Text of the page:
Security risks of electronic voting systems

This page tries to list all my notes about possible security problems of electronic/online voting, and list possible mitigation procedures.

These are NOT all implemented in PyVotons in its current alpha state !


One voter can vote once only

Only the voter can cast a vote in his/her name

The content of the vote is secret to all third parties (no one can check who you voted for)

You can check that your vote was counted (vote register)

Social aspects

– someone else uses your identity (for example inside a family)
– stolen or lost identifiers
– someone looks over your shoulder to check the vote (pressure to vote one way or the other, corruption…)
– server admin : what code is running, how truthful are the results… Multiple people should be able to check (ideally anyone should have read access to the server (except ID and votes until the end of the vote)
– Humans should deal with problems signalled by users (fast detection of problems, good opportunities to correct problems).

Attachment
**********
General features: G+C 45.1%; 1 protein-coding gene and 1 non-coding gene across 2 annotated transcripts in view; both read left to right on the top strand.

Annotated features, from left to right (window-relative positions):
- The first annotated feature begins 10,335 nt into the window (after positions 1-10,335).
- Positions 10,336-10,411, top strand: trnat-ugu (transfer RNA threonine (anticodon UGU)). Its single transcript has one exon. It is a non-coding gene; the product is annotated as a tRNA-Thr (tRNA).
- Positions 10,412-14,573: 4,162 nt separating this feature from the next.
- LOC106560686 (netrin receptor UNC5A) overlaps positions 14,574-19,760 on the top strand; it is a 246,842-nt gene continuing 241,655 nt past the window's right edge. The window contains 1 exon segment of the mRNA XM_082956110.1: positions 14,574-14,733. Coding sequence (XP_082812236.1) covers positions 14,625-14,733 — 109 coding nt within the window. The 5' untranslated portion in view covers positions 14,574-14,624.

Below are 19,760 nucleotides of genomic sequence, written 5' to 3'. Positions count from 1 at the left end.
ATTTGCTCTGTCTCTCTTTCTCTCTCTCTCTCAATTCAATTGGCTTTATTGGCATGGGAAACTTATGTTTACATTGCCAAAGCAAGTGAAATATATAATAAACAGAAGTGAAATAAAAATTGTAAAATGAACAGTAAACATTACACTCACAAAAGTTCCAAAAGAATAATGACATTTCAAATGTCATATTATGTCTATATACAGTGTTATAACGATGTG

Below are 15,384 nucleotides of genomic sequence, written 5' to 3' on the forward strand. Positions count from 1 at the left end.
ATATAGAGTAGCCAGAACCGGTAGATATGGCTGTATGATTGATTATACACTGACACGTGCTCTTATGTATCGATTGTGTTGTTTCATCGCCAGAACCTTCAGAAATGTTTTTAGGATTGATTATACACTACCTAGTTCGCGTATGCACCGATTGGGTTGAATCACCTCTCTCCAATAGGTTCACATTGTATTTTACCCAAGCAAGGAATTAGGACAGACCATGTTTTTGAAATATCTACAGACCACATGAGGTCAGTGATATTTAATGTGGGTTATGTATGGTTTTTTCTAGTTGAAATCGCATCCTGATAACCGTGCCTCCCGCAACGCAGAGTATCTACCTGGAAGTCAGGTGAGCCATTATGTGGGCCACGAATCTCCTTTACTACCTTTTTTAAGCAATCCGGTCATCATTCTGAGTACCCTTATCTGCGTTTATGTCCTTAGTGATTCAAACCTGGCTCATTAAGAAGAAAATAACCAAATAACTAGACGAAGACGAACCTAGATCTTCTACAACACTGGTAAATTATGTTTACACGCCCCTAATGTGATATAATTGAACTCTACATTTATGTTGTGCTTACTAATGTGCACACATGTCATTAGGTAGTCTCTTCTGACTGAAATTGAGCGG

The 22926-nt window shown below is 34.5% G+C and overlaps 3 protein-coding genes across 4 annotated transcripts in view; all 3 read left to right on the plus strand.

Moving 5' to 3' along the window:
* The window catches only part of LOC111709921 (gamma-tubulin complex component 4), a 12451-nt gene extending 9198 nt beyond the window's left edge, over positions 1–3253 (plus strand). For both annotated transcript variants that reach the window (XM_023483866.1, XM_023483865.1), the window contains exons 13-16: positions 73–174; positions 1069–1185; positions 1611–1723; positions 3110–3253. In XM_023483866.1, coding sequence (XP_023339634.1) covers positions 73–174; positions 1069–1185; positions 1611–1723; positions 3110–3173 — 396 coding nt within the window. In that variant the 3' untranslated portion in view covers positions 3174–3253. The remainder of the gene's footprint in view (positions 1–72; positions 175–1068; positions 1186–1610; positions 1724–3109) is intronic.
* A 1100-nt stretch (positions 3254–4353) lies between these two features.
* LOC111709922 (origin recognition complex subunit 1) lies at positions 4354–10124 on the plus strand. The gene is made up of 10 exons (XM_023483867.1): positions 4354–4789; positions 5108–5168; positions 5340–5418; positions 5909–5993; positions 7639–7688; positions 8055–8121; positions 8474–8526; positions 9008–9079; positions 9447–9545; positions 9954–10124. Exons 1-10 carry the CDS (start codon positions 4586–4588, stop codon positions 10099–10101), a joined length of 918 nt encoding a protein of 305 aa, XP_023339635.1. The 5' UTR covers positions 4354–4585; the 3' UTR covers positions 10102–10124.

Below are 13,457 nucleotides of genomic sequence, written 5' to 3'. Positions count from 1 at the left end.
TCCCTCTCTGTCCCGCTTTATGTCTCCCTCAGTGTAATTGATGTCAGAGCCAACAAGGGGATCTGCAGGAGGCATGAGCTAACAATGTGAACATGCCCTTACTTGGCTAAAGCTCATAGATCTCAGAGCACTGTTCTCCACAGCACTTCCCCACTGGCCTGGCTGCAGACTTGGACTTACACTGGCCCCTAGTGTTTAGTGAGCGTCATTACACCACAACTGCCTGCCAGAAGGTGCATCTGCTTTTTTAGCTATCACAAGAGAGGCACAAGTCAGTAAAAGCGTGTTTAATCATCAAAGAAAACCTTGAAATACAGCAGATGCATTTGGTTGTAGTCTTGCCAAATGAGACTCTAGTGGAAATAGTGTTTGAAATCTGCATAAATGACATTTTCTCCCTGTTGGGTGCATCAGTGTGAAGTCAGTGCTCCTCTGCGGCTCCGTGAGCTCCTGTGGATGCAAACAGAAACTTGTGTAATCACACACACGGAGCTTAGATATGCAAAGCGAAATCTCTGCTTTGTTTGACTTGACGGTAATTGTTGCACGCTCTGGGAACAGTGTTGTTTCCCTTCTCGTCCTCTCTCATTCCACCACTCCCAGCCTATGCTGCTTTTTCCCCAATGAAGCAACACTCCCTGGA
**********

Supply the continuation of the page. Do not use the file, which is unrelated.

Technical aspects

– Encrypt client-server communication over the internet : https keys management and signing. OpenSSL library used by the Python server is NOT perfectly secure, as the recent Heartbleed bug has shown…
– storing passwords (hash, salt, pepper, bcrypt or PBKDF2), nice explanation, 3rd authentication (SMS code?)
– timing attacks (success or fail for username and password should take the same time, whether authentication fails or succeds)
– signing votes ? GnuPG
– sanitize client-received data and treat all input data as potentially malicious.
– SQL : prepare all statements
– memory exploits : use a managed language (Python), or use smart pointers/secure mallocs/valgrind…
– DDOS (IP filtering ? Flood detection on the system ?)
– Have one vote and only one per user
– should not be able to link user and vote content
– timing analysis should not allow vote content retrieval (no realtime results, or if you know when X voted, you can know what X voted)
– validating client-side data on the server
– keeping the servers updated
– minimize surface exposed to the outside (firewalling, user rights of webserver and DB as weak as possible)… Break up the server side in multiple processes (one for authentication, one webserver : compromising one should not compromise everything.
– write tests to check reactions to client-supplied malicious data
– no data leaks between logged in users : one processper logged in user ?
– what is logged by the server ? What is necessary to detect attacks/malfunctions vs user privacy ?

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